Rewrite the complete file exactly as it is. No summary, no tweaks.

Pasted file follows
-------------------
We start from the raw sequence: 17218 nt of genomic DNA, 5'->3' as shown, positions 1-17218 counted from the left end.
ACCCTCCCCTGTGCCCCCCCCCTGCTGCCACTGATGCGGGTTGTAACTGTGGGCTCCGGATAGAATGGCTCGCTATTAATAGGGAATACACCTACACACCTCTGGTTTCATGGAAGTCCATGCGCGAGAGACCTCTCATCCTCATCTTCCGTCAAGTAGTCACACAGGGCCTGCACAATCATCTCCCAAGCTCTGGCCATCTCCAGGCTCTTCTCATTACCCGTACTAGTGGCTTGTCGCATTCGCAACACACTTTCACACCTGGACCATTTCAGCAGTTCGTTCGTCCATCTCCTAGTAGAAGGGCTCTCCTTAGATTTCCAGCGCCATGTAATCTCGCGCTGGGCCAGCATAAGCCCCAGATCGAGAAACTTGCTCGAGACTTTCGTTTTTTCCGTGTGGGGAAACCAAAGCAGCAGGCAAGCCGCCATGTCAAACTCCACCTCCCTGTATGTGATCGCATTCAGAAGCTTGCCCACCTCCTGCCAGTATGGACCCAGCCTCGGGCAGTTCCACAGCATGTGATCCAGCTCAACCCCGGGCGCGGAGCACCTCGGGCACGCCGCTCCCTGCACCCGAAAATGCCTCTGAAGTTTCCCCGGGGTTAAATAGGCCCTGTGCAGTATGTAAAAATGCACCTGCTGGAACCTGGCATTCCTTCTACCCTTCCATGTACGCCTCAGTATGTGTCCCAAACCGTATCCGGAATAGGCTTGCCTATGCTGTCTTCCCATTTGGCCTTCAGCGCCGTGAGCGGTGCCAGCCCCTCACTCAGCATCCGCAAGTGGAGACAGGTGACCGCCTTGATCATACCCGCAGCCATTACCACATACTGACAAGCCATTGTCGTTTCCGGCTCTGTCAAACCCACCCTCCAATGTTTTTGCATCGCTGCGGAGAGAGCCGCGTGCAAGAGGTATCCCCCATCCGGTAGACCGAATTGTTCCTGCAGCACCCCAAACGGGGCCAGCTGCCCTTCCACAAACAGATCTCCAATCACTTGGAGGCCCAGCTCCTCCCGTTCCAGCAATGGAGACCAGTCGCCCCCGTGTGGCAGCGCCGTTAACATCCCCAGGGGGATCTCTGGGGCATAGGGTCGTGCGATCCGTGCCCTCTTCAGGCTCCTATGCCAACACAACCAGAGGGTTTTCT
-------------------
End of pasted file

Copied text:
We start from the raw sequence: 17218 nt of genomic DNA, 5'->3' as shown, positions 1-17218 counted from the left end.
ACCCTCCCCTGTGCCCCCCCCCTGCTGCCACTGATGCGGGTTGTAACTGTGGGCTCCGGATAGAATGGCTCGCTATTAATAGGGAATACACCTACACACCTCTGGTTTCATGGAAGTCCATGCGCGAGAGACCTCTCATCCTCATCTTCCGTCAAGTAGTCACACAGGGCCTGCACAATCATCTCCCAAGCTCTGGCCATCTCCAGGCTCTTCTCATTACCCGTACTAGTGGCTTGTCGCATTCGCAACACACTTTCACACCTGGACCATTTCAGCAGTTCGTTCGTCCATCTCCTAGTAGAAGGGCTCTCCTTAGATTTCCAGCGCCATGTAATCTCGCGCTGGGCCAGCATAAGCCCCAGATCGAGAAACTTGCTCGAGACTTTCGTTTTTTCCGTGTGGGGAAACCAAAGCAGCAGGCAAGCCGCCATGTCAAACTCCACCTCCCTGTATGTGATCGCATTCAGAAGCTTGCCCACCTCCTGCCAGTATGGACCCAGCCTCGGGCAGTTCCACAGCATGTGATCCAGCTCAACCCCGGGCGCGGAGCACCTCGGGCACGCCGCTCCCTGCACCCGAAAATGCCTCTGAAGTTTCCCCGGGGTTAAATAGGCCCTGTGCAGTATGTAAAAATGCACCTGCTGGAACCTGGCATTCCTTCTACCCTTCCATGTACGCCTCAGTATGTGTCCCAAACCGTATCCGGAATAGGCTTGCCTATGCTGTCTTCCCATTTGGCCTTCAGCGCCGTGAGCGGTGCCAGCCCCTCACTCAGCATCCGCAAGTGGAGACAGGTGACCGCCTTGATCATACCCGCAGCCATTACCACATACTGACAAGCCATTGTCGTTTCCGGCTCTGTCAAACCCACCCTCCAATGTTTTTGCATCGCTGCGGAGAGAGCCGCGTGCAAGAGGTATCCCCCATCCGGTAGACCGAATTGTTCCTGCAGCACCCCAAACGGGGCCAGCTGCCCTTCCACAAACAGATCTCCAATCACTTGGAGGCCCAGCTCCTCCCGTTCCAGCAATGGAGACCAGTCGCCCCCGTGTGGCAGCGCCGTTAACATCCCCAGGGGGATCTCTGGGGCATAGGGTCGTGCGATCCGTGCCCTCTTCAGGCTCCTATGCCAACACAACCAGAGGGTTTTCT